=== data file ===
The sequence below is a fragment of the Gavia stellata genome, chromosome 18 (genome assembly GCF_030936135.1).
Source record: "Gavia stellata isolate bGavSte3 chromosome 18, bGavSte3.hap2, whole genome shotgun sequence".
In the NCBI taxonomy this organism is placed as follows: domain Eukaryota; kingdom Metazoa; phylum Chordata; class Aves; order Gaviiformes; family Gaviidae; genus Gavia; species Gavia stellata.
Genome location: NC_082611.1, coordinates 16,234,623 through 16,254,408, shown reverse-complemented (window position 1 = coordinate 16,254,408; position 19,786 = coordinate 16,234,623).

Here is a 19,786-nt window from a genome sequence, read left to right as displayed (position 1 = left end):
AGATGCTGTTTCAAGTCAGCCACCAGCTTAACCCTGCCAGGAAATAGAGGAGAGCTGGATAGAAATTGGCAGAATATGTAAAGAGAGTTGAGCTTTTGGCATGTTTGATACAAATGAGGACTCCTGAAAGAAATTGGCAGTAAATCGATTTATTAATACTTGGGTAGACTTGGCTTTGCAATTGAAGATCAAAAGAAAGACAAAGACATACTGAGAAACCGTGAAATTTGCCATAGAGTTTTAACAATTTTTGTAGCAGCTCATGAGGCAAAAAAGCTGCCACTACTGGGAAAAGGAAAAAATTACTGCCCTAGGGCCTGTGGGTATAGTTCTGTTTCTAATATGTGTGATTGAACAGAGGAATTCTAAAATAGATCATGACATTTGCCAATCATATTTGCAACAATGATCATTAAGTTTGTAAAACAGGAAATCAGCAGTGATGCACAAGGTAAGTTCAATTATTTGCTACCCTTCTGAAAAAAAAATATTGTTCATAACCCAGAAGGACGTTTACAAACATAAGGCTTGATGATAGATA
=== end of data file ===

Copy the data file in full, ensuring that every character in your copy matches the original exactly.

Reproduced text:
The sequence below is a fragment of the Gavia stellata genome, chromosome 18 (genome assembly GCF_030936135.1).
Source record: "Gavia stellata isolate bGavSte3 chromosome 18, bGavSte3.hap2, whole genome shotgun sequence".
In the NCBI taxonomy this organism is placed as follows: domain Eukaryota; kingdom Metazoa; phylum Chordata; class Aves; order Gaviiformes; family Gaviidae; genus Gavia; species Gavia stellata.
Genome location: NC_082611.1, coordinates 16,234,623 through 16,254,408, shown reverse-complemented (window position 1 = coordinate 16,254,408; position 19,786 = coordinate 16,234,623).

Here is a 19,786-nt window from a genome sequence, read left to right as displayed (position 1 = left end):
AGATGCTGTTTCAAGTCAGCCACCAGCTTAACCCTGCCAGGAAATAGAGGAGAGCTGGATAGAAATTGGCAGAATATGTAAAGAGAGTTGAGCTTTTGGCATGTTTGATACAAATGAGGACTCCTGAAAGAAATTGGCAGTAAATCGATTTATTAATACTTGGGTAGACTTGGCTTTGCAATTGAAGATCAAAAGAAAGACAAAGACATACTGAGAAACCGTGAAATTTGCCATAGAGTTTTAACAATTTTTGTAGCAGCTCATGAGGCAAAAAAGCTGCCACTACTGGGAAAAGGAAAAAATTACTGCCCTAGGGCCTGTGGGTATAGTTCTGTTTCTAATATGTGTGATTGAACAGAGGAATTCTAAAATAGATCATGACATTTGCCAATCATATTTGCAACAATGATCATTAAGTTTGTAAAACAGGAAATCAGCAGTGATGCACAAGGTAAGTTCAATTATTTGCTACCCTTCTGAAAAAAAAATATTGTTCATAACCCAGAAGGACGTTTACAAACATAAGGCTTGATGATAGATA